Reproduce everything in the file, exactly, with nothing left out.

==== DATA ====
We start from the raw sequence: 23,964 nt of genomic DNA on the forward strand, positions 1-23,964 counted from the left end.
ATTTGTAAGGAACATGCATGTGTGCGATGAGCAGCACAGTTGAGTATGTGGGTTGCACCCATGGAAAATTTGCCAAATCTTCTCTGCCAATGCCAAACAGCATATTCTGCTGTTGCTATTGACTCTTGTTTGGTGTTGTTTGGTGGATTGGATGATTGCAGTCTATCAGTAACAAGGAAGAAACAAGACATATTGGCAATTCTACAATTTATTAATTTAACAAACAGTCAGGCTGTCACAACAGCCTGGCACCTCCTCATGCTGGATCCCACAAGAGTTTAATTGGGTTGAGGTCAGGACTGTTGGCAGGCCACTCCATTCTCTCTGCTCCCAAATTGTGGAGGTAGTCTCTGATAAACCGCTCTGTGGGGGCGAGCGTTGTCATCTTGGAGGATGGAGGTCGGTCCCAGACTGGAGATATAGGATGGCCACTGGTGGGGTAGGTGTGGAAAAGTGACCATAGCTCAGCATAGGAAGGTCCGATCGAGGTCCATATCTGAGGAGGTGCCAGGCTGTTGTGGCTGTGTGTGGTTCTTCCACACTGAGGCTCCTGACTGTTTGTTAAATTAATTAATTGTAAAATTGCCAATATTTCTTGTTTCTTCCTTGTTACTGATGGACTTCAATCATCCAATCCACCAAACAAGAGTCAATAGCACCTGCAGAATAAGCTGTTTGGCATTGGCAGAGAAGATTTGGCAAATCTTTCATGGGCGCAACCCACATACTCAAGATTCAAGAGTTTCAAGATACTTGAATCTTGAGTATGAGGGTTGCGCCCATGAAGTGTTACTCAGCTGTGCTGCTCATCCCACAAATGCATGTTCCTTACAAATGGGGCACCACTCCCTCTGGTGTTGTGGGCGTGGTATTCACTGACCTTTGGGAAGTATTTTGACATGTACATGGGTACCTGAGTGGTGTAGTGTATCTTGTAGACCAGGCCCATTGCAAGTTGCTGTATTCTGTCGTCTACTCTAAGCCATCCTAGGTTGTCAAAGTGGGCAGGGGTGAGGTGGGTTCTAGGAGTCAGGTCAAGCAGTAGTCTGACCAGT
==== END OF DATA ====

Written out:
We start from the raw sequence: 23,964 nt of genomic DNA on the forward strand, positions 1-23,964 counted from the left end.
ATTTGTAAGGAACATGCATGTGTGCGATGAGCAGCACAGTTGAGTATGTGGGTTGCACCCATGGAAAATTTGCCAAATCTTCTCTGCCAATGCCAAACAGCATATTCTGCTGTTGCTATTGACTCTTGTTTGGTGTTGTTTGGTGGATTGGATGATTGCAGTCTATCAGTAACAAGGAAGAAACAAGACATATTGGCAATTCTACAATTTATTAATTTAACAAACAGTCAGGCTGTCACAACAGCCTGGCACCTCCTCATGCTGGATCCCACAAGAGTTTAATTGGGTTGAGGTCAGGACTGTTGGCAGGCCACTCCATTCTCTCTGCTCCCAAATTGTGGAGGTAGTCTCTGATAAACCGCTCTGTGGGGGCGAGCGTTGTCATCTTGGAGGATGGAGGTCGGTCCCAGACTGGAGATATAGGATGGCCACTGGTGGGGTAGGTGTGGAAAAGTGACCATAGCTCAGCATAGGAAGGTCCGATCGAGGTCCATATCTGAGGAGGTGCCAGGCTGTTGTGGCTGTGTGTGGTTCTTCCACACTGAGGCTCCTGACTGTTTGTTAAATTAATTAATTGTAAAATTGCCAATATTTCTTGTTTCTTCCTTGTTACTGATGGACTTCAATCATCCAATCCACCAAACAAGAGTCAATAGCACCTGCAGAATAAGCTGTTTGGCATTGGCAGAGAAGATTTGGCAAATCTTTCATGGGCGCAACCCACATACTCAAGATTCAAGAGTTTCAAGATACTTGAATCTTGAGTATGAGGGTTGCGCCCATGAAGTGTTACTCAGCTGTGCTGCTCATCCCACAAATGCATGTTCCTTACAAATGGGGCACCACTCCCTCTGGTGTTGTGGGCGTGGTATTCACTGACCTTTGGGAAGTATTTTGACATGTACATGGGTACCTGAGTGGTGTAGTGTATCTTGTAGACCAGGCCCATTGCAAGTTGCTGTATTCTGTCGTCTACTCTAAGCCATCCTAGGTTGTCAAAGTGGGCAGGGGTGAGGTGGGTTCTAGGAGTCAGGTCAAGCAGTAGTCTGACCAGT